– Homer wears his goggles all day and all night, even while pleasing his wife in bed. Marge gets mad and tells him to take them off, but why didn’t she see the brightly glowing goggles in the first place? They could have written so many joke reasons on why Marge didn’t notice, how he slipped them on, or was using it during their foreplay but Marge got too weird about it… anything. Instead, it just looks like minimal thought was put in, per usual. Then the show ends with the two of them fooling around, now with Marge wearing the goggles. Full circle!
– Lately, the show has been doing little end tags, like the story ostensibly ends, we fade to black, and then we go to one last little scene before the credits. Writing twenty-minute stories is hard, I guess. Here, we get a scene between Lisa and Ralph for Valentine’s, which I’m assuming is meant to be fan service. But season 4 Ralph was not a brain damaged non sequitur machine, so the writers have to make due with what they have, with Lisa asking why her Valentine from Ralph contained a tooth (“Plant it, and you’ll grow a new Ralph!” “I don’t need a new Ralph. I like the old one. Happy Valentine’s Day.”) Then we end on Ralph drawing on his face with marker. Brilliant!

One good line/moment: Moe gives Homer the advice to not tell Marge he knows about her therapy. Later in the kitchen, he appear in a thought bubble to reinforce this advice, but when Homer leaves, he’s left all alone, so he floats over to the dog to give him advice instead. It was kinda funny. Reminded me of a similar bit from The Critic where Jay appears in a bubble to give his son advice, though not as funny.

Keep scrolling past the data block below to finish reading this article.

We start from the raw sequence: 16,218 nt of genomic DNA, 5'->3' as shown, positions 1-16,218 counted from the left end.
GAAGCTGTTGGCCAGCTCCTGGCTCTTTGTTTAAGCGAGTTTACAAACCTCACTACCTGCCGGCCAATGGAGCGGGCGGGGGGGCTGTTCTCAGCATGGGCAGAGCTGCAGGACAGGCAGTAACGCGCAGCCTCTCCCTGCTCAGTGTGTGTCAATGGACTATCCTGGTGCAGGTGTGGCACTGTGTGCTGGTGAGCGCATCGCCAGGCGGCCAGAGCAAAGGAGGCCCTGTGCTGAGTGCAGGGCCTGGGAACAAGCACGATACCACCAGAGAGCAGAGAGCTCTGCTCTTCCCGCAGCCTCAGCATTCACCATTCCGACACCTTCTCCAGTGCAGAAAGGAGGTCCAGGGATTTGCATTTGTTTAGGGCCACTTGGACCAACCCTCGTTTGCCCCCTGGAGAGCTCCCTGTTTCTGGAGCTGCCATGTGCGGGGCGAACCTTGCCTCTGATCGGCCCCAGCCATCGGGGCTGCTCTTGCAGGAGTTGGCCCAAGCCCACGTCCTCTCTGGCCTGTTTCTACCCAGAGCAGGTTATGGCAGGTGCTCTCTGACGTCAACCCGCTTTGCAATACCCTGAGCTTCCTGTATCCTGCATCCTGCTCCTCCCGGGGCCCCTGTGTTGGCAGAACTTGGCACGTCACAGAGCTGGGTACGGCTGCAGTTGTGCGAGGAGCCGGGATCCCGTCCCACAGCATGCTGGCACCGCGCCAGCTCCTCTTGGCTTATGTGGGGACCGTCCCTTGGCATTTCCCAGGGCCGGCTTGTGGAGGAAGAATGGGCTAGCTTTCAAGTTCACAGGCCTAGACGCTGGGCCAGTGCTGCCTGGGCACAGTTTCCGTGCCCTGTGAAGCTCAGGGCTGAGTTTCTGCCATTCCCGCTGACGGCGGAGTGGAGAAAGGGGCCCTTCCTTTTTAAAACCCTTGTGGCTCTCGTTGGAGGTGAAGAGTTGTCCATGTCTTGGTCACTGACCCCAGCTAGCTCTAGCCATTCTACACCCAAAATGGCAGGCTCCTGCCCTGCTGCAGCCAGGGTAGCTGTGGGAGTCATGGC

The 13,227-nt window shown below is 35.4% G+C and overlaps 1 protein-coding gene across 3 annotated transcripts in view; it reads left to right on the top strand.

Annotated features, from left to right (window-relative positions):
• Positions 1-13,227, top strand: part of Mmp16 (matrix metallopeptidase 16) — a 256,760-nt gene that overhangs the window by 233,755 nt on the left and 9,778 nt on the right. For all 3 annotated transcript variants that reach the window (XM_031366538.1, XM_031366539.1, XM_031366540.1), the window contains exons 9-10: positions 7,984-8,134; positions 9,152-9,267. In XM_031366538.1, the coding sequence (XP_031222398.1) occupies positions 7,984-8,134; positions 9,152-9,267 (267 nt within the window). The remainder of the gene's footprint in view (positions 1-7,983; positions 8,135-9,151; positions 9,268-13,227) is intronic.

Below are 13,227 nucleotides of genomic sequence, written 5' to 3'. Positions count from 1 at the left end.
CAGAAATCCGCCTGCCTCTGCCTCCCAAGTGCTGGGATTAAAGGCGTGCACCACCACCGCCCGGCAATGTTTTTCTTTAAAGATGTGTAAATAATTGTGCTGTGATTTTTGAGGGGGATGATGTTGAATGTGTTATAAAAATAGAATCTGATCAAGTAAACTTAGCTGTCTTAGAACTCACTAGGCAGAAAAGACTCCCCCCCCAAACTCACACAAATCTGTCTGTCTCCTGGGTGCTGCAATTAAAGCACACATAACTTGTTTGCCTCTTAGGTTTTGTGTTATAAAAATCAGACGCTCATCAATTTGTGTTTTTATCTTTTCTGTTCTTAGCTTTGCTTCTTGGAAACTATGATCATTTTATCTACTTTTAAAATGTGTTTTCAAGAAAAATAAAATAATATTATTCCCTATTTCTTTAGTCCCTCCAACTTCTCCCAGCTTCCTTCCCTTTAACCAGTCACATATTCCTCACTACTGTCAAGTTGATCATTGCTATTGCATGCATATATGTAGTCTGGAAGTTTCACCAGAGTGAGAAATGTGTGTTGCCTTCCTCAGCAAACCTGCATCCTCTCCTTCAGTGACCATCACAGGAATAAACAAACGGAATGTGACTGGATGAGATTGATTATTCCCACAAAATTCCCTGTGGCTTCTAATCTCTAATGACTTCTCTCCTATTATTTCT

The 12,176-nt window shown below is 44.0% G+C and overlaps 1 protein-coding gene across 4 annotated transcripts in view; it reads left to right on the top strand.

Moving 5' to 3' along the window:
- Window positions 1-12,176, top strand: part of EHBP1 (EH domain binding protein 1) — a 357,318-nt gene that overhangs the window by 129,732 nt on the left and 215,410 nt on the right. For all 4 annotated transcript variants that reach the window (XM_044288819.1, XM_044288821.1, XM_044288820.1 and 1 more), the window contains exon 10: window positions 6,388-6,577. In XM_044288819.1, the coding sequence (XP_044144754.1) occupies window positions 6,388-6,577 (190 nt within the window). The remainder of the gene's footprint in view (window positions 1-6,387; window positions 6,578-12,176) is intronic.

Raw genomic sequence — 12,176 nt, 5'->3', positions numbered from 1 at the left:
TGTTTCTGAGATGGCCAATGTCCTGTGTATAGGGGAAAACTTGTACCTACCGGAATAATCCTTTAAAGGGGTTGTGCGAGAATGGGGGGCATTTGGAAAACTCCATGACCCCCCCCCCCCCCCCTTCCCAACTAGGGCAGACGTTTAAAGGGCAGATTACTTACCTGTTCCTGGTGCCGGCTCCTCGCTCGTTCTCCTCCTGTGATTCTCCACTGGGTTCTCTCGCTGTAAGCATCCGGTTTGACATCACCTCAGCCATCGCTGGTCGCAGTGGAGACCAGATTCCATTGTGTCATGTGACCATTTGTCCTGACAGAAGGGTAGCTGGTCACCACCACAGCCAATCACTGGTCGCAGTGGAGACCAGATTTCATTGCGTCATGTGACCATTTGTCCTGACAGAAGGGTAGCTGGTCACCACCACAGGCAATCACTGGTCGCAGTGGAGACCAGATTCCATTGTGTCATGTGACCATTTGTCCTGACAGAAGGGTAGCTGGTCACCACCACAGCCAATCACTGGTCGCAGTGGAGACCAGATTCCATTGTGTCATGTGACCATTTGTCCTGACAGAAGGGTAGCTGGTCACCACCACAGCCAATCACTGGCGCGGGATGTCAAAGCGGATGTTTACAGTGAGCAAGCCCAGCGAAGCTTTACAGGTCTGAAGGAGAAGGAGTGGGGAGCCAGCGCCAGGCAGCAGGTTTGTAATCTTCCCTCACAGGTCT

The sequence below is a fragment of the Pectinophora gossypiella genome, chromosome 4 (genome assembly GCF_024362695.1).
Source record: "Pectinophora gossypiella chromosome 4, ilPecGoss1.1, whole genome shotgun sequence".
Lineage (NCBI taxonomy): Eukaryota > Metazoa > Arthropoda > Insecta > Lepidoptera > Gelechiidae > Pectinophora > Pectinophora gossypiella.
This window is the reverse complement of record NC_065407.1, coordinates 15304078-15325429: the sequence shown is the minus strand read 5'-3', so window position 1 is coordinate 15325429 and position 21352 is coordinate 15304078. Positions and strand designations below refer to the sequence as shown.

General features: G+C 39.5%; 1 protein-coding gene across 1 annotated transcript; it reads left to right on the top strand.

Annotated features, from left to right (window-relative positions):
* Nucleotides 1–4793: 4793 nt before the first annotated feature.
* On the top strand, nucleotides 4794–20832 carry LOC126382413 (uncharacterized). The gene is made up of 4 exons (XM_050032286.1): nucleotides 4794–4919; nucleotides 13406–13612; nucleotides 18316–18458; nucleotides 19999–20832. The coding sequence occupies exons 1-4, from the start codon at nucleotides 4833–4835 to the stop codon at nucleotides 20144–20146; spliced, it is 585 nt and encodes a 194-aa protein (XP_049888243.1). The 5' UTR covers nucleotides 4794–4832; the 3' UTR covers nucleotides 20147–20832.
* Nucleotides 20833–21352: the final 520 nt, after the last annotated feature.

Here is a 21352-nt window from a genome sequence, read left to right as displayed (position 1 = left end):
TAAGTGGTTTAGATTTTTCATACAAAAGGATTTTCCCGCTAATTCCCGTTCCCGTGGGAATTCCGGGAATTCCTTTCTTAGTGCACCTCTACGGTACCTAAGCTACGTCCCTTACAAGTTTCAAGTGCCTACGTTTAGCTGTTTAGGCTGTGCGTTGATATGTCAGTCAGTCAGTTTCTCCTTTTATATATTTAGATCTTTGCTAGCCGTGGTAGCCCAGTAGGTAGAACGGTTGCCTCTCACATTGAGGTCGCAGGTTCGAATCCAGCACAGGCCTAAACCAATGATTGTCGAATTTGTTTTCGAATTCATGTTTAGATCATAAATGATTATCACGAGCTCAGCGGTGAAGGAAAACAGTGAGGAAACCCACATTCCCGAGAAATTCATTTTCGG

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5 responses to “541. Specs and the City

  1. Homer cheating and scaring Mr. Burns when he shows up is such a pathetic scene.

  2. ForbiddenDonut

    These ending tags are a fair solution to the problem of the additional commercial break, which is network-mandated. This allows the main story to play out over the proper 3-act structure again instead of the awkward 4-act structure that was there since season 20.

  3. Ererrrrrrrrrrrr

    The couch gag was originally a bumper for UK network Channel 4 (if you pause at one point in the part with the city power grid, you can see it’s logo.) Because they can’t do the gags themselves, so they decided to outsource them. Also, it’s set while Homer watches Super Bowl 48 (which sure doesn’t date this AT ALL) and tries to rip off the announcing at the end of “Lisa the Greek” (and that doesn’t work, cause even non-football fans remember the curb stomping in that game. At least “Greek” dubbed over the teams playing every year, so it could be ambiguous. Hell, even “Sunday, Cruddy Sunday” did that. But every time I’ve seen this, it’s always specifically SB48.

  4. Man, i miss Homer the lovable schlub who was dumb as shit and a bit selfish but would go to extraordinary lengths or great sacrifice to make his family happy. Abusive alcoholic Abe constantly self-centered Homer, despised by his family but idolized by the rest of Springfield plus all of the celebrities he regularly encounters…not a fan…

  5. Good grief, its hearing about episodes like this that actually make me glad I’m not watching new simpsons episodes anymore, this blog is definitely more fun, albeit the classic years will still always be close to my heart.